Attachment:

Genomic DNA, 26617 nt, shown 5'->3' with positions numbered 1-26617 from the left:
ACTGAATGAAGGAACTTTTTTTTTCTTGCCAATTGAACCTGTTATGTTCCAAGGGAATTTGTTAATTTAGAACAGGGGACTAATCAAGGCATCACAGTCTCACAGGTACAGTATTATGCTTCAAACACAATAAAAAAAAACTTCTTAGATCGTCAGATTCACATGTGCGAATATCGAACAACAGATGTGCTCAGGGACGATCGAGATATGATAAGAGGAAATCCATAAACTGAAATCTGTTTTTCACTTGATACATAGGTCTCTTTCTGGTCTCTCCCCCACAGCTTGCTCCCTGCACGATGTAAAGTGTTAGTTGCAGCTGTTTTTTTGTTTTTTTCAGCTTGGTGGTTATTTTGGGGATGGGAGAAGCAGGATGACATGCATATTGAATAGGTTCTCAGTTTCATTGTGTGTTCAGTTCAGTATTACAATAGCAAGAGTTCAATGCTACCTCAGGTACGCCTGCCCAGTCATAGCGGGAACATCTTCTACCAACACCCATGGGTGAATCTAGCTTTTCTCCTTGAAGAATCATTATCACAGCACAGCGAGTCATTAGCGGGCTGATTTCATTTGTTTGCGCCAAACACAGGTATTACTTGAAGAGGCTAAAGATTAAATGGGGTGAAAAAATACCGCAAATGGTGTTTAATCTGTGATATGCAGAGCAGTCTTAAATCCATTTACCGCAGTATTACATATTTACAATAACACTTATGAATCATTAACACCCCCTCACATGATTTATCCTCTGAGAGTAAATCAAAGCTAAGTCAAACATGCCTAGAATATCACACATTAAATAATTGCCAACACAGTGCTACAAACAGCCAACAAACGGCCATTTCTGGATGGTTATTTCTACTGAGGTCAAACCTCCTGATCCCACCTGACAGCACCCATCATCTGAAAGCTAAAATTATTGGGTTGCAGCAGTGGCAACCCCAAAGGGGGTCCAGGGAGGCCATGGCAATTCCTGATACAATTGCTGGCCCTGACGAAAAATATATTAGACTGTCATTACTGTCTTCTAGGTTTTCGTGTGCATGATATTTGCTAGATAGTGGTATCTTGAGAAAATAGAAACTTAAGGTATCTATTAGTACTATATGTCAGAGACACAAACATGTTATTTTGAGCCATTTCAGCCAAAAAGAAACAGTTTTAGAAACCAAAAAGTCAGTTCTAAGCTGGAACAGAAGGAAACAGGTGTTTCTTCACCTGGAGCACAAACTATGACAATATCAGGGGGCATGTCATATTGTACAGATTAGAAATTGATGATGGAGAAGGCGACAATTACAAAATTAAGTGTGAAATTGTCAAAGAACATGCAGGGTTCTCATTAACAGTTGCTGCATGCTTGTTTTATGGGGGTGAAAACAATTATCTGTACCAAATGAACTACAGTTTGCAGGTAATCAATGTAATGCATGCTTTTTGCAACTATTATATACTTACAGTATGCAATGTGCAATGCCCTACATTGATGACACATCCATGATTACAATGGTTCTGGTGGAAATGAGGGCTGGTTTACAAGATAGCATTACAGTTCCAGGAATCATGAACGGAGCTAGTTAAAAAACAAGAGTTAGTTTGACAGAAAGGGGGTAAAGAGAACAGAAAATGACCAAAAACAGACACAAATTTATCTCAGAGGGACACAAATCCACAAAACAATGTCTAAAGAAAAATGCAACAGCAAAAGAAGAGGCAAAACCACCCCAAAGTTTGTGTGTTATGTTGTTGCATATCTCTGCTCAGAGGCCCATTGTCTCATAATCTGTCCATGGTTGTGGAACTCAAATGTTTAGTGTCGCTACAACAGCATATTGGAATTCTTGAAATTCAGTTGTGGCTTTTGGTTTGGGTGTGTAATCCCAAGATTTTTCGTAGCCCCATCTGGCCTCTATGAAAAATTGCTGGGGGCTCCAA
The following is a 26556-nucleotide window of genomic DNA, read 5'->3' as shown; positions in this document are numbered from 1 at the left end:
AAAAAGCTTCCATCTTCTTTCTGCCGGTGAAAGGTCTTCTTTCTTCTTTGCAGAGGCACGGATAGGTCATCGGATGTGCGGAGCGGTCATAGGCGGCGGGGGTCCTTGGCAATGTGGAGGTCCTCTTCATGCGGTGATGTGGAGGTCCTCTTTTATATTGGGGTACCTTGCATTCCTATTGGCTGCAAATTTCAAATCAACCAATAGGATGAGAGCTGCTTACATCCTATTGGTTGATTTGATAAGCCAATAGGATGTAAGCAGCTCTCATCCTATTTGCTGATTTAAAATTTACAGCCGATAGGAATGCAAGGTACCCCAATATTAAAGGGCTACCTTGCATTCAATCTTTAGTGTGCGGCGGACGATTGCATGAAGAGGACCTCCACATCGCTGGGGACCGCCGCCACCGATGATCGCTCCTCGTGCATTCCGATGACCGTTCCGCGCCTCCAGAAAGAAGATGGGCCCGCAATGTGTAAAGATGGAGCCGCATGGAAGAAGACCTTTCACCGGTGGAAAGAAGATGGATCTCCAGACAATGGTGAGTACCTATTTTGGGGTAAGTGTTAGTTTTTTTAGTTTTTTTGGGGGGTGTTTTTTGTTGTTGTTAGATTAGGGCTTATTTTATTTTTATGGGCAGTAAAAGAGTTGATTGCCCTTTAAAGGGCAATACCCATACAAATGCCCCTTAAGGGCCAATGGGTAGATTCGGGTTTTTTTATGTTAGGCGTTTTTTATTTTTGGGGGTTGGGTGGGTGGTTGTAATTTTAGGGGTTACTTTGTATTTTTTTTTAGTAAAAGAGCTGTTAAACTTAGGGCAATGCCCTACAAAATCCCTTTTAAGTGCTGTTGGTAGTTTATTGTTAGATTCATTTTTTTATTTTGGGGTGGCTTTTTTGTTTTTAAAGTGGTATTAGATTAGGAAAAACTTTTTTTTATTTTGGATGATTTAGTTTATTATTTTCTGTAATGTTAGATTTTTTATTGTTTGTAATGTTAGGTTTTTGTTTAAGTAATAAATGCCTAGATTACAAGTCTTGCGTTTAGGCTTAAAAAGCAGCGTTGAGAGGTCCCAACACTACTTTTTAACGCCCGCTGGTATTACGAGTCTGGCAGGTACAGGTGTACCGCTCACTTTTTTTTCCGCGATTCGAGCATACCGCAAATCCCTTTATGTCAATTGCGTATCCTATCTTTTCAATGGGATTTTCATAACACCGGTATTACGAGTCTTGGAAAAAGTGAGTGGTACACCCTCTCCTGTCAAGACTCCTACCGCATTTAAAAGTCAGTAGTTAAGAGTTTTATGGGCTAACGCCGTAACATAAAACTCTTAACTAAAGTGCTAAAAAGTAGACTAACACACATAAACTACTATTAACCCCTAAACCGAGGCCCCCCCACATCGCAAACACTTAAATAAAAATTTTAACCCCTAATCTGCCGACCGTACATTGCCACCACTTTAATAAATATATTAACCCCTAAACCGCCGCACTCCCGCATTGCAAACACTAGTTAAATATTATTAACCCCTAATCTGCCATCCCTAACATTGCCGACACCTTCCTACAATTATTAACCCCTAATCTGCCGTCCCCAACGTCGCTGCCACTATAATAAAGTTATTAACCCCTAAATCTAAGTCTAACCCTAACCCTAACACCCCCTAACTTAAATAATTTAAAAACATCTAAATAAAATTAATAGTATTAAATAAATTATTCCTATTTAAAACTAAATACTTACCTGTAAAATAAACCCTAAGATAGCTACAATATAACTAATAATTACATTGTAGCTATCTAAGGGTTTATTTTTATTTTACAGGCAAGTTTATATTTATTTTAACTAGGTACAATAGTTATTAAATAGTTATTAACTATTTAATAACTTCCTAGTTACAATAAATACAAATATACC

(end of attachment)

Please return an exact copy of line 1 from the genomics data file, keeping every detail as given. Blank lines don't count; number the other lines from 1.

Genomic DNA, 26617 nt, shown 5'->3' with positions numbered 1-26617 from the left: